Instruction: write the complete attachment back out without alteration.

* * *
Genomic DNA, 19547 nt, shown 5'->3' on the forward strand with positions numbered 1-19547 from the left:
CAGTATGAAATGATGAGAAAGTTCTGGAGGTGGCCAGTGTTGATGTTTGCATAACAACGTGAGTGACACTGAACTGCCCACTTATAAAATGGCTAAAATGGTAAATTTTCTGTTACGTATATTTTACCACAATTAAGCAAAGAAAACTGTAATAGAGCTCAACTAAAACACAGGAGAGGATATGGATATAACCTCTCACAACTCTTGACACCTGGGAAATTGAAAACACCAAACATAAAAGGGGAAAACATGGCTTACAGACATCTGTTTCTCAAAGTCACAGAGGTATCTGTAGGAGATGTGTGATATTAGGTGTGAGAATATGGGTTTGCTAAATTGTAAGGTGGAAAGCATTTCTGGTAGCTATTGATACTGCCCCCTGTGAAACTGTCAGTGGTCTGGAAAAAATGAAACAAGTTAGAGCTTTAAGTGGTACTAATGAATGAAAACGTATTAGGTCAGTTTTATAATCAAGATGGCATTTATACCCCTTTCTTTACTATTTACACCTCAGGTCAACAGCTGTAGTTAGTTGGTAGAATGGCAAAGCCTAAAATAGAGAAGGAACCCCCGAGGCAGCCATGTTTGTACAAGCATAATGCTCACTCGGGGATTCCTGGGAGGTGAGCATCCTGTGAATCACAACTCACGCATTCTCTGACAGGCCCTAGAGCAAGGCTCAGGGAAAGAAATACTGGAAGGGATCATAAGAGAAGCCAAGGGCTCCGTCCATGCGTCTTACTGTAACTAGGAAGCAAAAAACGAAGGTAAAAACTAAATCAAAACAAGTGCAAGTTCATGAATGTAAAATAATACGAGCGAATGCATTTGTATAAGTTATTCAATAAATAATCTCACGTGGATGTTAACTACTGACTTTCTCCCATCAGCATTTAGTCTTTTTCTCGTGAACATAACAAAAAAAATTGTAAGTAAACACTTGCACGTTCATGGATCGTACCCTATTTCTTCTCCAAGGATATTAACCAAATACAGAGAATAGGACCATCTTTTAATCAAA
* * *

Genomic DNA, 19547 nt, shown 5'->3' on the forward strand with positions numbered 1-19547 from the left:
CAGTATGAAATGATGAGAAAGTTCTGGAGGTGGCCAGTGTTGATGTTTGCATAACAACGTGAGTGACACTGAACTGCCCACTTATAAAATGGCTAAAATGGTAAATTTTCTGTTACGTATATTTTACCACAATTAAGCAAAGAAAACTGTAATAGAGCTCAACTAAAACACAGGAGAGGATATGGATATAACCTCTCACAACTCTTGACACCTGGGAAATTGAAAACACCAAACATAAAAGGGGAAAACATGGCTTACAGACATCTGTTTCTCAAAGTCACAGAGGTATCTGTAGGAGATGTGTGATATTAGGTGTGAGAATATGGGTTTGCTAAATTGTAAGGTGGAAAGCATTTCTGGTAGCTATTGATACTGCCCCCTGTGAAACTGTCAGTGGTCTGGAAAAAATGAAACAAGTTAGAGCTTTAAGTGGTACTAATGAATGAAAACGTATTAGGTCAGTTTTATAATCAAGATGGCATTTATACCCCTTTCTTTACTATTTACACCTCAGGTCAACAGCTGTAGTTAGTTGGTAGAATGGCAAAGCCTAAAATAGAGAAGGAACCCCCGAGGCAGCCATGTTTGTACAAGCATAATGCTCACTCGGGGATTCCTGGGAGGTGAGCATCCTGTGAATCACAACTCACGCATTCTCTGACAGGCCCTAGAGCAAGGCTCAGGGAAAGAAATACTGGAAGGGATCATAAGAGAAGCCAAGGGCTCCGTCCATGCGTCTTACTGTAACTAGGAAGCAAAAAACGAAGGTAAAAACTAAATCAAAACAAGTGCAAGTTCATGAATGTAAAATAATACGAGCGAATGCATTTGTATAAGTTATTCAATAAATAATCTCACGTGGATGTTAACTACTGACTTTCTCCCATCAGCATTTAGTCTTTTTCTCGTGAACATAACAAAAAAAATTGTAAGTAAACACTTGCACGTTCATGGATCGTACCCTATTTCTTCTCCAAGGATATTAACCAAATACAGAGAATAGGACCATCTTTTAATCAAA